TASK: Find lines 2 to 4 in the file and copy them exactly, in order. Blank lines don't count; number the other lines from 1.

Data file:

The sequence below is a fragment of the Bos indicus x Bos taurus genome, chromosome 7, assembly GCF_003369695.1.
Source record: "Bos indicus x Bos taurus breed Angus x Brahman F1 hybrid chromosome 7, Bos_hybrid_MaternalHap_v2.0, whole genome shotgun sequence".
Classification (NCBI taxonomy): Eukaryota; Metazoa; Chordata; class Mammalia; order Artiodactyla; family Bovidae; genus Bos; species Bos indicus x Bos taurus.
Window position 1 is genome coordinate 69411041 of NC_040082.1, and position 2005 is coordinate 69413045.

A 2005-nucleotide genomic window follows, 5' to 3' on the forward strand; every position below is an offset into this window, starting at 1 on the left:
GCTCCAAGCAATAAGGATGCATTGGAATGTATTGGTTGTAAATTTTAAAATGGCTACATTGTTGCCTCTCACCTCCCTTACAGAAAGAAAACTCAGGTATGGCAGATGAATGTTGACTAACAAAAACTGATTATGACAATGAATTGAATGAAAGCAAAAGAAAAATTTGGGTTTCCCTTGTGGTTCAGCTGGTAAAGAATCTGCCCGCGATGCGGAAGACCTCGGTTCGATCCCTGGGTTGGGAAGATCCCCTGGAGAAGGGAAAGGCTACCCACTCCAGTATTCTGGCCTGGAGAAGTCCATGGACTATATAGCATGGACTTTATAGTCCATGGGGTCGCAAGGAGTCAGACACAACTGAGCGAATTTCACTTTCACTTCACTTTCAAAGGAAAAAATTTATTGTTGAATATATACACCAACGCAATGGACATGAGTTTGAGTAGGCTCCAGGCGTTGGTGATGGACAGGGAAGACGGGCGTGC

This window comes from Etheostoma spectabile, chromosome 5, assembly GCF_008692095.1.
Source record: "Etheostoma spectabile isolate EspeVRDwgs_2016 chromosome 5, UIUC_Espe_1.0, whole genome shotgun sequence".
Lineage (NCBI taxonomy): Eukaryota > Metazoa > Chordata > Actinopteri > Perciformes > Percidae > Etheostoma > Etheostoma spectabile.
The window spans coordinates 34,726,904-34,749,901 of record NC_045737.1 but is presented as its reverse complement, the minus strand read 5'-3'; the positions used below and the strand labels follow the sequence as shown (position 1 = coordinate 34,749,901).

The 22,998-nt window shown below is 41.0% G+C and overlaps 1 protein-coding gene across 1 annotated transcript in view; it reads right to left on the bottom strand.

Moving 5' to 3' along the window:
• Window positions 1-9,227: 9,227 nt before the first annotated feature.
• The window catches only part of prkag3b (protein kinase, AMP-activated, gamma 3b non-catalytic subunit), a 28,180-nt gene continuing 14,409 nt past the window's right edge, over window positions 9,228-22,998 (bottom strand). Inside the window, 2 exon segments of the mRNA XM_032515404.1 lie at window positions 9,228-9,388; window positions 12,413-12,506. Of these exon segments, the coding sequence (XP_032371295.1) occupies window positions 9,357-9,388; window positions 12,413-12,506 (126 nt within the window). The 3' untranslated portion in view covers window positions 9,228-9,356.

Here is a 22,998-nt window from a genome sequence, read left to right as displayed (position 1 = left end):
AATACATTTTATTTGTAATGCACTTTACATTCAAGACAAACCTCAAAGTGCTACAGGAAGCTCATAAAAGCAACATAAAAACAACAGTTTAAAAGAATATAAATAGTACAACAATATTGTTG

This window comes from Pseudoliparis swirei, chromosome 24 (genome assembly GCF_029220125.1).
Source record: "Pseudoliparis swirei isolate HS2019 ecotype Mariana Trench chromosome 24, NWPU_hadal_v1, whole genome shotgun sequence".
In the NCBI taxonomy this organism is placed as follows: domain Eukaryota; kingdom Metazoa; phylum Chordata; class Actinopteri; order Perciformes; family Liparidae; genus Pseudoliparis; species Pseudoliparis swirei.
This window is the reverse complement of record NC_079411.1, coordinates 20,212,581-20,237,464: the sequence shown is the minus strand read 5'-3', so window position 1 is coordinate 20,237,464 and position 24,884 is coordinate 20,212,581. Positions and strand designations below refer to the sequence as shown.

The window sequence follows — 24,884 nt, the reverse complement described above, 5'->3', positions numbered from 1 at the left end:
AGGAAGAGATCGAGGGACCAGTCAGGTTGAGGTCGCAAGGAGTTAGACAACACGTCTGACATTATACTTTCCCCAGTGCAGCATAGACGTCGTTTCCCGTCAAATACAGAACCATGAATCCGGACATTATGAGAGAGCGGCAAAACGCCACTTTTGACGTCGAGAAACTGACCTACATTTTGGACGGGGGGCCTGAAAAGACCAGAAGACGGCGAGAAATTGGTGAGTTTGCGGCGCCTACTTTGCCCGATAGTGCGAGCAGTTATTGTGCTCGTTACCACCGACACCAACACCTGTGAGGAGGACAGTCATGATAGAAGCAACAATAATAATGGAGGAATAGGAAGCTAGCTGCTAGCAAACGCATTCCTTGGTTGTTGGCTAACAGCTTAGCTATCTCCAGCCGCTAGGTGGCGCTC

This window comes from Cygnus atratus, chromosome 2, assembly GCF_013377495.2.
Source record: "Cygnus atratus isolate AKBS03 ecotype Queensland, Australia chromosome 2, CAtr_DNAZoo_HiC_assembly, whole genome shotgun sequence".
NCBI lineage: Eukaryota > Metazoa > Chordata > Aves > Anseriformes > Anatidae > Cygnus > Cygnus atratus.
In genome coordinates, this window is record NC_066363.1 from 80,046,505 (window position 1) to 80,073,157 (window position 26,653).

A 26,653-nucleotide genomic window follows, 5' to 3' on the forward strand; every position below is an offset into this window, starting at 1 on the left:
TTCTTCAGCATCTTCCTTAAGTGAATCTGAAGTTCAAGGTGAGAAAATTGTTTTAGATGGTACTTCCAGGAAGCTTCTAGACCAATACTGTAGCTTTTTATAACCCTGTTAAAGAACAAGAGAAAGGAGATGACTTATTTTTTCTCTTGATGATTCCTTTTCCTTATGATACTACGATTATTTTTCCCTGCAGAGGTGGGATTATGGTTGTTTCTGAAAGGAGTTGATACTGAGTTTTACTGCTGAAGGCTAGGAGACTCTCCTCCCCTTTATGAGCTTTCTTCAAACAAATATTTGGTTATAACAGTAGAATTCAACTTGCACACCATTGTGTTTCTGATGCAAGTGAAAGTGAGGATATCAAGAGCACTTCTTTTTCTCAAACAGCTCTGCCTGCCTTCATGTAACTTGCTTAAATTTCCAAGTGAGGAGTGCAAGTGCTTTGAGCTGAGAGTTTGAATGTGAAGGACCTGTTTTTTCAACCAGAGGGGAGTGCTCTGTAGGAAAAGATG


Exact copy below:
Source record: "Bos indicus x Bos taurus breed Angus x Brahman F1 hybrid chromosome 7, Bos_hybrid_MaternalHap_v2.0, whole genome shotgun sequence".
Classification (NCBI taxonomy): Eukaryota; Metazoa; Chordata; class Mammalia; order Artiodactyla; family Bovidae; genus Bos; species Bos indicus x Bos taurus.
Window position 1 is genome coordinate 69411041 of NC_040082.1, and position 2005 is coordinate 69413045.